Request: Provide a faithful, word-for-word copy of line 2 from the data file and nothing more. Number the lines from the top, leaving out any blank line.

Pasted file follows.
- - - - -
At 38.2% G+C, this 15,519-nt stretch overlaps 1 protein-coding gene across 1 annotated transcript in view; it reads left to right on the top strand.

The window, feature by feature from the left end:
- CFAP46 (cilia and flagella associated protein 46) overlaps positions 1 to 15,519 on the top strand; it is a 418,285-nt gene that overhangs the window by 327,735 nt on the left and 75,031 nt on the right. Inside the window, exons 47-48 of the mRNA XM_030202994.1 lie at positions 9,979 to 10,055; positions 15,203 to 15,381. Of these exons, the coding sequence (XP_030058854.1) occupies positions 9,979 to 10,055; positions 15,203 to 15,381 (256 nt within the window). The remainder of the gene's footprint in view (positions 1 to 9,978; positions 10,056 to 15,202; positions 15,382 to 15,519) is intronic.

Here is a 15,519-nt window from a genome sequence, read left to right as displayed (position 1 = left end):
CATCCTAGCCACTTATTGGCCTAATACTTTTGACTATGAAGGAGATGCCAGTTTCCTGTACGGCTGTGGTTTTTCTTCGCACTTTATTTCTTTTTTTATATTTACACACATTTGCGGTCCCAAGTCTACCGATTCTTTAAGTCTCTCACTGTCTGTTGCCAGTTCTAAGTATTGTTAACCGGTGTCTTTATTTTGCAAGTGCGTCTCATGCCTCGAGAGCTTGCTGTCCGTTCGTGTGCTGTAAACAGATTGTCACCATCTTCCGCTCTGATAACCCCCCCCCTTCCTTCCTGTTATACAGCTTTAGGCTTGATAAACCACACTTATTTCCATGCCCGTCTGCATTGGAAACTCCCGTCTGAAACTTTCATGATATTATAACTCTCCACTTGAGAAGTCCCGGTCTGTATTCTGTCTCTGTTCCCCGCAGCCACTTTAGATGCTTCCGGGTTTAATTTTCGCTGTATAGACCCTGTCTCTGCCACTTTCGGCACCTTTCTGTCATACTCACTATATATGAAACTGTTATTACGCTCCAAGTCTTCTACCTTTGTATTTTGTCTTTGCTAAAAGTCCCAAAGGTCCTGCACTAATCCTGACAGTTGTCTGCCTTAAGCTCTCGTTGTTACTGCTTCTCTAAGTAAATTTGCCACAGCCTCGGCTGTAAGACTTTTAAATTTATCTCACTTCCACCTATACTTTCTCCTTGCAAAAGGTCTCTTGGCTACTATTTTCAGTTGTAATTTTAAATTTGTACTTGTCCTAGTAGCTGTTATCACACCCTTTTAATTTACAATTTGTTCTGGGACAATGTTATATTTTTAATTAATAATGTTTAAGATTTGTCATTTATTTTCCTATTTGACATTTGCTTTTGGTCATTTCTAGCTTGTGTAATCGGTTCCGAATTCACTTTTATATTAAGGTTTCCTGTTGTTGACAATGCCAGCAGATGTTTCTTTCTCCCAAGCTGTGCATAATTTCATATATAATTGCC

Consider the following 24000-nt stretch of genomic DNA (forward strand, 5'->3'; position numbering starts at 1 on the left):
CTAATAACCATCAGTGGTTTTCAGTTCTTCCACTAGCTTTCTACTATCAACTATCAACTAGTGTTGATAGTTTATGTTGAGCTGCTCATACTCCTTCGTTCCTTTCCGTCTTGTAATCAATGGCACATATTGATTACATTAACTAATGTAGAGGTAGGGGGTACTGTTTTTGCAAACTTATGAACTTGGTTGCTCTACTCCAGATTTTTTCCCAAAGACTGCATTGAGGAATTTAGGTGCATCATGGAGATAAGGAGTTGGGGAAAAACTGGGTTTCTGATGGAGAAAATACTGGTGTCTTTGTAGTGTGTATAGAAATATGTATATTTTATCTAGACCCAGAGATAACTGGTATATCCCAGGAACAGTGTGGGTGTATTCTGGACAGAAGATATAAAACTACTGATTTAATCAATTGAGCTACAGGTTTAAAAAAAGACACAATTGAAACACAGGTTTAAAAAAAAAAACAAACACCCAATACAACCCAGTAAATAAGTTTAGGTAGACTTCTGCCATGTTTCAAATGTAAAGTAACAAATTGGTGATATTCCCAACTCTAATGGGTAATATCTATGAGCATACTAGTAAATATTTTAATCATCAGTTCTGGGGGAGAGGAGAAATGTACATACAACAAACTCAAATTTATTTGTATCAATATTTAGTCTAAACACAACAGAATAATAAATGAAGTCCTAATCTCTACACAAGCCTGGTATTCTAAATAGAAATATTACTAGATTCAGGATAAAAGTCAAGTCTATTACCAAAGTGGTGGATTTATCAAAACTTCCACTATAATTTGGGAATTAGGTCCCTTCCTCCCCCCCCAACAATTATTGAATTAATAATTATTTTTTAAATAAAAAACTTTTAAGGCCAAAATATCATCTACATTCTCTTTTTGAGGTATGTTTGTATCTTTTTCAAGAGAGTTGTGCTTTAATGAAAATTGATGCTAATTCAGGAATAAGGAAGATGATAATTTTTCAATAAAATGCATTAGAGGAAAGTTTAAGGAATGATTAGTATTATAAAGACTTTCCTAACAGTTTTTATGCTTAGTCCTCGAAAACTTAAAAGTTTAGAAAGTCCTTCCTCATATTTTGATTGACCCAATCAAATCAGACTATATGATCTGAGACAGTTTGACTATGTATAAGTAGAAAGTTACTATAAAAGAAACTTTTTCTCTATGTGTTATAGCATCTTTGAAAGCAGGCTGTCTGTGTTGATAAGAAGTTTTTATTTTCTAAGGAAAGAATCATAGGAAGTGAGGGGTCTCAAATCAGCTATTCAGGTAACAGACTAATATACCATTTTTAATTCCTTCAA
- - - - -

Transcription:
The window, feature by feature from the left end: